Shoulder dysfunction is a widely recognized problem that is associated with patients and economic burden.1
In 2000, shoulder dysfunction costs in the United States totaled $7 billion.1
Shoulder dysfunction has complex etiologies that can be diagnosed in most patients on the basis of medical history, focused physical examination, and radiographs.1
Rehabilitation is usually the first step in addressing shoulder dysfunction. The American Shoulder and Elbow Surgeons Standardized Shoulder Assessment Form (ASES) is a condition-specific scale that is intended to measure functional limitations and pain of the shoulder. This 11-item, public domain test can be administered in 5 minutes and is patient reported. The ASES has excellent reliability and validity in patients with shoulder dysfunction, including shoulder arthroplasty and shoulder pain.2., 3., 4., 5.
Minimal detectable change scores are valuable in helping clinicians measure increased shoulder function as a result of treatment.
This Rehabilitation Measures Database summary provides a review of the psychometric properties of the ASES in people with orthopedic shoulder dysfunction, including reliability, validity, standard error of measurement, minimum detectable change, and interpretation of the results. A full review of the ASES as well as reviews of more than 300 other instruments can be found at www.rehabmeasures.org
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Meislin RJ, Sperling JW, Stitik TP. Persistent shoulder pain: epidemiology, pathophysiology, and diagnosis. Am J Orthop (Belle Mead NJ) 2005;34(12 Suppl):5-9.
Angst F, Goldhahn J, Drerup S, Aeschlimann A, Schwyzer HK, Simmen BR. Responsiveness of six outcome assessment instruments in total shoulder arthroplasty. Arthritis Rheum 2008;59:391-8.
Dowrick AS, Gabbe BJ, Williamson OD, Cameron PA. Outcome instruments for the assessment of the upper extremity following trauma: a review. Injury 2005;36:468-76.
Michener LA, McClure PW, Sennett BJ. American Shoulder and Elbow Surgeons Standardized Shoulder Assessment Form, patient self-report section: reliability, validity, and responsiveness. J Shoulder Elbow Surg 2002;11:587-94.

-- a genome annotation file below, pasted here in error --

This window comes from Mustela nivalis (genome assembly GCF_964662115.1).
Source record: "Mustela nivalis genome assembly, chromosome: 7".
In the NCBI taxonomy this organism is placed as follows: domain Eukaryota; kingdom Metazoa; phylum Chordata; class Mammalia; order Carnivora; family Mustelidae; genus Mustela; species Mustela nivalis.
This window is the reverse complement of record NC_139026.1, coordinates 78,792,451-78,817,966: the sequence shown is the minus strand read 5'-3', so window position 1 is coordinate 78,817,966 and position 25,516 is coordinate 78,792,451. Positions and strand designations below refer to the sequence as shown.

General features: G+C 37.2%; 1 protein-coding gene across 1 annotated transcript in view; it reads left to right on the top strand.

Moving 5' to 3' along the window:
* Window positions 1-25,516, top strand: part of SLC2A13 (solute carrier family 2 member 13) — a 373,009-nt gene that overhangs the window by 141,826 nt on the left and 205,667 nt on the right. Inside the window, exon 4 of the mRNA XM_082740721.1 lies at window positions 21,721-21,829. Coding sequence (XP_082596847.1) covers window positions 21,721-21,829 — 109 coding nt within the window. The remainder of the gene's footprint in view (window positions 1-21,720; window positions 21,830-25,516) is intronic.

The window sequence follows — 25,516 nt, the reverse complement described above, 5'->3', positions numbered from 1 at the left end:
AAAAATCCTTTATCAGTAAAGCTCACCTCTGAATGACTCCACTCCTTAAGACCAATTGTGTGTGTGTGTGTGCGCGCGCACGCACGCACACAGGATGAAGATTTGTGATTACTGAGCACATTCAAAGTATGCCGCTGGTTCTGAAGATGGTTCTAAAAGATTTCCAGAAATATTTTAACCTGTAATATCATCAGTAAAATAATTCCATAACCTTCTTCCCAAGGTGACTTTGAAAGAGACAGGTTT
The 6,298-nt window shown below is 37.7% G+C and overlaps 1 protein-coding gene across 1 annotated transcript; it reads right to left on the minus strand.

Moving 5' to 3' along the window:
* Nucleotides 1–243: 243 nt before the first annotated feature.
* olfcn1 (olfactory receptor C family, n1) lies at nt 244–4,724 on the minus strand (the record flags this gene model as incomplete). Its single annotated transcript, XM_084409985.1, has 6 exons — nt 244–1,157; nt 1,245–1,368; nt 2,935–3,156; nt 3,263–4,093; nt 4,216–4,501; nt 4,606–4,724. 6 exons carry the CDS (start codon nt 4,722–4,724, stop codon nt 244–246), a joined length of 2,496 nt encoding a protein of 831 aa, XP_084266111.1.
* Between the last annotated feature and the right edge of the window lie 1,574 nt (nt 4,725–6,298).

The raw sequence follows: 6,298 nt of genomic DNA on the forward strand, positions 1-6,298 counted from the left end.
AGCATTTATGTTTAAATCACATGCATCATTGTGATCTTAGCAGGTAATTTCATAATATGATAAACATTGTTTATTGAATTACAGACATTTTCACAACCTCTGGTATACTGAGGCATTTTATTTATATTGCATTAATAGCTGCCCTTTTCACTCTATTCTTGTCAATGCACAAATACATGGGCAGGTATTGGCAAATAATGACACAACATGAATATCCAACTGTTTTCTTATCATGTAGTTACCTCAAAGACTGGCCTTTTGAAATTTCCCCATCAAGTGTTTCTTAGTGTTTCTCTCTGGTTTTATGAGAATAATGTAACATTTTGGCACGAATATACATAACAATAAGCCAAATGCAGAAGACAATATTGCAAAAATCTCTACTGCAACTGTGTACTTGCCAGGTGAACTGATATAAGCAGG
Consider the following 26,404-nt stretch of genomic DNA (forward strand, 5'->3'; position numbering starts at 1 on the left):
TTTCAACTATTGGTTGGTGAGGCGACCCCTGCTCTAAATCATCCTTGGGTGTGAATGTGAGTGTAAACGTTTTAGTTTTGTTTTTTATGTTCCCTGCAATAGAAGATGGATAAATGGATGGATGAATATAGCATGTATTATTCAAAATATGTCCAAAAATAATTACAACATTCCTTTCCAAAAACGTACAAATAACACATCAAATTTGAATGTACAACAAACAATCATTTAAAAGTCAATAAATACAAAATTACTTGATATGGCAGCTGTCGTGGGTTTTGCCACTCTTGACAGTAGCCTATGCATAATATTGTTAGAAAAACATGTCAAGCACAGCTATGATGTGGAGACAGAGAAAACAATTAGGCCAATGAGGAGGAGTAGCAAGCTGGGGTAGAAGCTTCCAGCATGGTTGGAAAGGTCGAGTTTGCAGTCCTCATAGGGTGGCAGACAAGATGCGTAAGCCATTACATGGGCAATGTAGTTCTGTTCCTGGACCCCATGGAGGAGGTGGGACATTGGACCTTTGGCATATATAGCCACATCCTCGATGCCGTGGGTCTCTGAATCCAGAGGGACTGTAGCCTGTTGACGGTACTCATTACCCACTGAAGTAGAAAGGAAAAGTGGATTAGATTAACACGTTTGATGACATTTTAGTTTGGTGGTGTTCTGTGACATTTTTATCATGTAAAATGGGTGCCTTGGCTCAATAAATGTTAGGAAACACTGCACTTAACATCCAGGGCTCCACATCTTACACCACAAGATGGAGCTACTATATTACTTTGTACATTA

Beaton D, Richards RR. Assessing the reliability and responsiveness of 5 shoulder questionnaires. J Shoulder Elbow Surg 1998;7:565-72.
This instrument summary is designed to facilitate the selection of outcome measures by trained clinicians. The information contained in this summary represents a sample of the peer-reviewed research available at the time of this summary's publication. The information contained in this summary does not constitute an endorsement of this instrument for clinical practice. The views expressed are those of the summary authors and do not represent those of authors' employers, instrument owner(s), the Archives of Physical Medicine and Rehabilitation, the Rehabilitation Measures Database, or the United States Department of Education. The information contained in this summary has not been reviewed externally.
The Rehabilitation Measures Database and Instrument Summary Tear-sheets are funded by the National Institute on Disability and Rehabilitation Research, United States Department of Education through the Rehabilitation Research and Training Center on Improving Measurement of Medical Rehabilitation Outcomes (H133B090024).
Highlights From the Rehabilitation Measures Database
This content is provided as a service by the American Congress of Rehabilitation Medicine and is not peer reviewed by the Archives.
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